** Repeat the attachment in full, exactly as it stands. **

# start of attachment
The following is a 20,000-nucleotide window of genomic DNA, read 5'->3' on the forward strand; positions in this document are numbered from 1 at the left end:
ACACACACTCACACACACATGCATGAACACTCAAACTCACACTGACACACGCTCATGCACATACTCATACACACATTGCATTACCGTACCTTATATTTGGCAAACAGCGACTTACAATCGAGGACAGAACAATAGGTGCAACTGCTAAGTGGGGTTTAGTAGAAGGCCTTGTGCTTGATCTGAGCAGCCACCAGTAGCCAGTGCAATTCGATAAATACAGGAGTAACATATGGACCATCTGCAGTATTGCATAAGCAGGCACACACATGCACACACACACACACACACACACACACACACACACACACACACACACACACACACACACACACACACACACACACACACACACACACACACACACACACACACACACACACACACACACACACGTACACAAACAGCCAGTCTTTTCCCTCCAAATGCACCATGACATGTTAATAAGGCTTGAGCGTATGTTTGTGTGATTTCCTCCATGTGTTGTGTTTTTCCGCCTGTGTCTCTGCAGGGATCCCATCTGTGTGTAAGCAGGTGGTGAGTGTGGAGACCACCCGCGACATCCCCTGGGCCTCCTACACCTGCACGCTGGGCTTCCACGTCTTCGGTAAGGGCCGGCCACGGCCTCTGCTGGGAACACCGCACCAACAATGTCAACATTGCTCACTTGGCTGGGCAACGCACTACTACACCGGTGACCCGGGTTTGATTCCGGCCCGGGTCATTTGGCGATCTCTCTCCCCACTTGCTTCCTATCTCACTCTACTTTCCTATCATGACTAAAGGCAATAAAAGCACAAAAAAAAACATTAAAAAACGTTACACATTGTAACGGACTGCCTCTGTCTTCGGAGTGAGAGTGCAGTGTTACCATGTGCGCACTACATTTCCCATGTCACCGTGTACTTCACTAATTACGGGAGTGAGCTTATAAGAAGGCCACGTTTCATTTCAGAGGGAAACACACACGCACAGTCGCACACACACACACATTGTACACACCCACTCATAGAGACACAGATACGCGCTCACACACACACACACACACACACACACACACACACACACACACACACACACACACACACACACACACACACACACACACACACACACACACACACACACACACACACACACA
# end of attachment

The following is a 20,000-nucleotide window of genomic DNA, read 5'->3' on the forward strand; positions in this document are numbered from 1 at the left end:
ACACACACTCACACACACATGCATGAACACTCAAACTCACACTGACACACGCTCATGCACATACTCATACACACATTGCATTACCGTACCTTATATTTGGCAAACAGCGACTTACAATCGAGGACAGAACAATAGGTGCAACTGCTAAGTGGGGTTTAGTAGAAGGCCTTGTGCTTGATCTGAGCAGCCACCAGTAGCCAGTGCAATTCGATAAATACAGGAGTAACATATGGACCATCTGCAGTATTGCATAAGCAGGCACACACATGCACACACACACACACACACACACACACACACACACACACACACACACACACACACACACACACACACACACACACACACACACACACACACACACACACACACACACACACACACACACACACGTACACAAACAGCCAGTCTTTTCCCTCCAAATGCACCATGACATGTTAATAAGGCTTGAGCGTATGTTTGTGTGATTTCCTCCATGTGTTGTGTTTTTCCGCCTGTGTCTCTGCAGGGATCCCATCTGTGTGTAAGCAGGTGGTGAGTGTGGAGACCACCCGCGACATCCCCTGGGCCTCCTACACCTGCACGCTGGGCTTCCACGTCTTCGGTAAGGGCCGGCCACGGCCTCTGCTGGGAACACCGCACCAACAATGTCAACATTGCTCACTTGGCTGGGCAACGCACTACTACACCGGTGACCCGGGTTTGATTCCGGCCCGGGTCATTTGGCGATCTCTCTCCCCACTTGCTTCCTATCTCACTCTACTTTCCTATCATGACTAAAGGCAATAAAAGCACAAAAAAAAACATTAAAAAACGTTACACATTGTAACGGACTGCCTCTGTCTTCGGAGTGAGAGTGCAGTGTTACCATGTGCGCACTACATTTCCCATGTCACCGTGTACTTCACTAATTACGGGAGTGAGCTTATAAGAAGGCCACGTTTCATTTCAGAGGGAAACACACACGCACAGTCGCACACACACACACATTGTACACACCCACTCATAGAGACACAGATACGCGCTCACACACACACACACACACACACACACACACACACACACACACACACACACACACACACACACACACACACACACACACACACACACACACACACACACACACACACACACA